What’s in a name?

1 min read

Another electronics company name which invokes a deal of history is set to disappear as Renesas says Intersil will be known as Renesas Electronics America from the beginning of 2018.

Let’s look at the last couple of years. Avago bought Broadcom, Intel bought Altera, Analog Devices bought Linear Technology, Cirrus Logic bought Wolfson Microelectronics.

Hewlett-Packard spun out its test and measurement business to become Agilent, which then split itself in two, creating Keysight.

A bit further back, the Fairchild name came, went when it was acquired by National Semiconductor, came back again when it was spun out and then finally disappeared when it was acquired by On Semiconductor. Meanwhile, the National Semiconductor name disappeared when it was acquired by Texas Instruments.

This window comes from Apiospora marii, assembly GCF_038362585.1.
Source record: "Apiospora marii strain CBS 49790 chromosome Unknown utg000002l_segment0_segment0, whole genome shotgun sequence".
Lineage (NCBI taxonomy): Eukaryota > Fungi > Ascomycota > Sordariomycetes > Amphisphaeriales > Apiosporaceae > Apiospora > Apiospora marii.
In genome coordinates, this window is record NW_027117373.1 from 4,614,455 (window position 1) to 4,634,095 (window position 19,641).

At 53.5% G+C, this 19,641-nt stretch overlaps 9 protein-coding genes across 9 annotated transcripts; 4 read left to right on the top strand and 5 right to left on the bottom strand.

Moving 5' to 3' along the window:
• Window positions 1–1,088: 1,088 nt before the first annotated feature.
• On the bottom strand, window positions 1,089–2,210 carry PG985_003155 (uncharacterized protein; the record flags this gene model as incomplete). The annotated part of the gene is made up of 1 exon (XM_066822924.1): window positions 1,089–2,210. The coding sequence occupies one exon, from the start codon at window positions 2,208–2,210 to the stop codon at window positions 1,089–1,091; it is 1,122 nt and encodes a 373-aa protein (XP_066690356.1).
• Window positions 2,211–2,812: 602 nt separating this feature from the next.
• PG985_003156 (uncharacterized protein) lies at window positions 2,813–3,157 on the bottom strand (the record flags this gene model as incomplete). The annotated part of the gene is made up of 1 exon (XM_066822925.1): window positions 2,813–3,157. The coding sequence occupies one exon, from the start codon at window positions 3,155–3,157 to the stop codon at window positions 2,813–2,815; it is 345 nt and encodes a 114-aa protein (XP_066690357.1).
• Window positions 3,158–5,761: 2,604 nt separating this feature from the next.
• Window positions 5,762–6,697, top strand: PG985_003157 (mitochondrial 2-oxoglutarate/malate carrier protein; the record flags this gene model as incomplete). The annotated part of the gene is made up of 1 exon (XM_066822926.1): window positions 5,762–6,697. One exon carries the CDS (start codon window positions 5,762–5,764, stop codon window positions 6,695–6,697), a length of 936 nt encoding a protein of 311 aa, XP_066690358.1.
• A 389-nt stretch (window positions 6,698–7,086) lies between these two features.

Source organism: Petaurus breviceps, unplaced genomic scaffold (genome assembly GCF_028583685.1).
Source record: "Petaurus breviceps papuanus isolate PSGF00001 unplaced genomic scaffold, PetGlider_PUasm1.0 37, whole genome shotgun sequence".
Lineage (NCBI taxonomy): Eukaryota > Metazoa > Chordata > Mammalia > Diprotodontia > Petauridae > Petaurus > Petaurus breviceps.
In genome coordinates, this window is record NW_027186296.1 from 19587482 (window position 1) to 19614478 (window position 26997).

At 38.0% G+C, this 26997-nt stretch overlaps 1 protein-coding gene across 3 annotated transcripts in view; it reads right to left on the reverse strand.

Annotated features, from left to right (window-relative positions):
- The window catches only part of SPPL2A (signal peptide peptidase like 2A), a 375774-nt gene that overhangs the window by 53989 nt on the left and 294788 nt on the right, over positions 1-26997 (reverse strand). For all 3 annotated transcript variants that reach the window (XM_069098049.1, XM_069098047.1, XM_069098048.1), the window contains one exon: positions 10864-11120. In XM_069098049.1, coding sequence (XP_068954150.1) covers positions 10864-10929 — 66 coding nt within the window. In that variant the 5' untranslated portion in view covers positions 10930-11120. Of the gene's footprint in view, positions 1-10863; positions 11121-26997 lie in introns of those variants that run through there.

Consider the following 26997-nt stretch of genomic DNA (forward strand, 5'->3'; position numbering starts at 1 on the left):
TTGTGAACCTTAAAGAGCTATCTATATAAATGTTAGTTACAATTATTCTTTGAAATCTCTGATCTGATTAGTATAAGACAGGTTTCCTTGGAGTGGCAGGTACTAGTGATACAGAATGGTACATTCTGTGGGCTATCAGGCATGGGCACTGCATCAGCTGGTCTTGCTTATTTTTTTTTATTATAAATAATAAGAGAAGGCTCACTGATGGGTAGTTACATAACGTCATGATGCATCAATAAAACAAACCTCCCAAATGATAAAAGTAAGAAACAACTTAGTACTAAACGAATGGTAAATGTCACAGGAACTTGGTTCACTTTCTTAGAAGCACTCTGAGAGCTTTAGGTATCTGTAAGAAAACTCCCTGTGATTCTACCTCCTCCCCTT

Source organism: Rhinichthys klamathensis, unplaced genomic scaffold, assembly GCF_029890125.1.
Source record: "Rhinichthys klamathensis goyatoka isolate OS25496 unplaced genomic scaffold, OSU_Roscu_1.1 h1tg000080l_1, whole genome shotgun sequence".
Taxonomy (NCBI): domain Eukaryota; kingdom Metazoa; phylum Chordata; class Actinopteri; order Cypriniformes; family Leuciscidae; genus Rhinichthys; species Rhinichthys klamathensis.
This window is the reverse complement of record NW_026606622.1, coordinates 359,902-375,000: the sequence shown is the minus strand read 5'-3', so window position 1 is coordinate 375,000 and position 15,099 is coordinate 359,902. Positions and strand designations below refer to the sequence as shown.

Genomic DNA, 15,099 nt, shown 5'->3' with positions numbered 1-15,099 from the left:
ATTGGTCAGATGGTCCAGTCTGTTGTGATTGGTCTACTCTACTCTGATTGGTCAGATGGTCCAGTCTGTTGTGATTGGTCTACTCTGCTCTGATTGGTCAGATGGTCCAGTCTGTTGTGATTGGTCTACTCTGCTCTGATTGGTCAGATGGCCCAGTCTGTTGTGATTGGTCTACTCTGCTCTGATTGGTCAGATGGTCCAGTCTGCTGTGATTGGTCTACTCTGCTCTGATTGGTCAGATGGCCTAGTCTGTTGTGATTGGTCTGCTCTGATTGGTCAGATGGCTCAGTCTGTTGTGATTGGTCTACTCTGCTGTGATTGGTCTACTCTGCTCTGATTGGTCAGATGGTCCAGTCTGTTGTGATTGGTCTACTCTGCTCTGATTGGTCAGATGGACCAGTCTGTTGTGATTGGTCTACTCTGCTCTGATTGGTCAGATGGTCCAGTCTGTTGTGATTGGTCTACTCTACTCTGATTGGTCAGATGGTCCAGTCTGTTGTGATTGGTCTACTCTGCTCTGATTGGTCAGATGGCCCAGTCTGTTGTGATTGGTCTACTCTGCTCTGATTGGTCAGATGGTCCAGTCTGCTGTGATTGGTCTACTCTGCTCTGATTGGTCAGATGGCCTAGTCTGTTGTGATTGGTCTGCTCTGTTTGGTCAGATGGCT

Motorola Semiconductor became Freescale, which was acquired by NXP. NXP was Philips Electronics. Now, Qualcomm is in the final stages of acquiring NXP.

The Plessey name disappeared when it was bought by Zarlink, but has reappeared recently as a manufacturer of LEDs.

You can see the same in the UK car industry. Apart from Austin and Morris, who remembers Wolseley, Hillman, Riley, Standard, Humber, Singer, Sunbeam and so on?

Does it matter? Not in the great scheme of things, but electronics company names such as Linear Technology or Fairchild, as well as car marques, tell us where today’s technology originated. You have to know where you’ve been to know where you’re going, as they say. And nowadays, it’s getting harder to know where you’ve been.